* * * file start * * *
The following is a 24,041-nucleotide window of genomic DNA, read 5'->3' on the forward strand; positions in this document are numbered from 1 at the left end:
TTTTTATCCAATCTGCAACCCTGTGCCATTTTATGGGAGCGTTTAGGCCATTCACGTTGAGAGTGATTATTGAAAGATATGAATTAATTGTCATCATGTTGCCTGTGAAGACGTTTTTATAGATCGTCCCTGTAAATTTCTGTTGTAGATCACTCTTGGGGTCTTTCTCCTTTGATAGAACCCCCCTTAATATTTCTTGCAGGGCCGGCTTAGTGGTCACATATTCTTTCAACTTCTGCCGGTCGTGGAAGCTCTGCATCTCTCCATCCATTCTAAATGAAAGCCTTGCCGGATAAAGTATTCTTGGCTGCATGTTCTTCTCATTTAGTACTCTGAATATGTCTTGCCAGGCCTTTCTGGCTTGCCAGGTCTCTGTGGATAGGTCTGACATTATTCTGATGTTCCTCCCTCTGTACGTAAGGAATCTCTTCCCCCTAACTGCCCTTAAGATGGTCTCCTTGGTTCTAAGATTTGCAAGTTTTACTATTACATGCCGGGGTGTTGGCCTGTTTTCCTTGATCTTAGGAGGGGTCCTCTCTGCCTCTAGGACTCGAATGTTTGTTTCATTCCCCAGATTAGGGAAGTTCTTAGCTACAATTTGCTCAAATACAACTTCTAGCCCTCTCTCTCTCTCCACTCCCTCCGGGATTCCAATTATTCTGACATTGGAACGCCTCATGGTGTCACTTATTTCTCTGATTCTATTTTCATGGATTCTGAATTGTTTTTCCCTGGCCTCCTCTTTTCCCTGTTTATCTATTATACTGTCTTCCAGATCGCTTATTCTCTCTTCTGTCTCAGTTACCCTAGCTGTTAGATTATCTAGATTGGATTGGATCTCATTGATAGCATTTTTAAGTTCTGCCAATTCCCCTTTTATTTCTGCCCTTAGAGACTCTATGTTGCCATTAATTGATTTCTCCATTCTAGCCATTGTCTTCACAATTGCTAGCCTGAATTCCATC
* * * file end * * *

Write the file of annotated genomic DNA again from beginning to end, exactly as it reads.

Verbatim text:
The following is a 24,041-nucleotide window of genomic DNA, read 5'->3' on the forward strand; positions in this document are numbered from 1 at the left end:
TTTTTATCCAATCTGCAACCCTGTGCCATTTTATGGGAGCGTTTAGGCCATTCACGTTGAGAGTGATTATTGAAAGATATGAATTAATTGTCATCATGTTGCCTGTGAAGACGTTTTTATAGATCGTCCCTGTAAATTTCTGTTGTAGATCACTCTTGGGGTCTTTCTCCTTTGATAGAACCCCCCTTAATATTTCTTGCAGGGCCGGCTTAGTGGTCACATATTCTTTCAACTTCTGCCGGTCGTGGAAGCTCTGCATCTCTCCATCCATTCTAAATGAAAGCCTTGCCGGATAAAGTATTCTTGGCTGCATGTTCTTCTCATTTAGTACTCTGAATATGTCTTGCCAGGCCTTTCTGGCTTGCCAGGTCTCTGTGGATAGGTCTGACATTATTCTGATGTTCCTCCCTCTGTACGTAAGGAATCTCTTCCCCCTAACTGCCCTTAAGATGGTCTCCTTGGTTCTAAGATTTGCAAGTTTTACTATTACATGCCGGGGTGTTGGCCTGTTTTCCTTGATCTTAGGAGGGGTCCTCTCTGCCTCTAGGACTCGAATGTTTGTTTCATTCCCCAGATTAGGGAAGTTCTTAGCTACAATTTGCTCAAATACAACTTCTAGCCCTCTCTCTCTCTCCACTCCCTCCGGGATTCCAATTATTCTGACATTGGAACGCCTCATGGTGTCACTTATTTCTCTGATTCTATTTTCATGGATTCTGAATTGTTTTTCCCTGGCCTCCTCTTTTCCCTGTTTATCTATTATACTGTCTTCCAGATCGCTTATTCTCTCTTCTGTCTCAGTTACCCTAGCTGTTAGATTATCTAGATTGGATTGGATCTCATTGATAGCATTTTTAAGTTCTGCCAATTCCCCTTTTATTTCTGCCCTTAGAGACTCTATGTTGCCATTAATTGATTTCTCCATTCTAGCCATTGTCTTCACAATTGCTAGCCTGAATTCCATC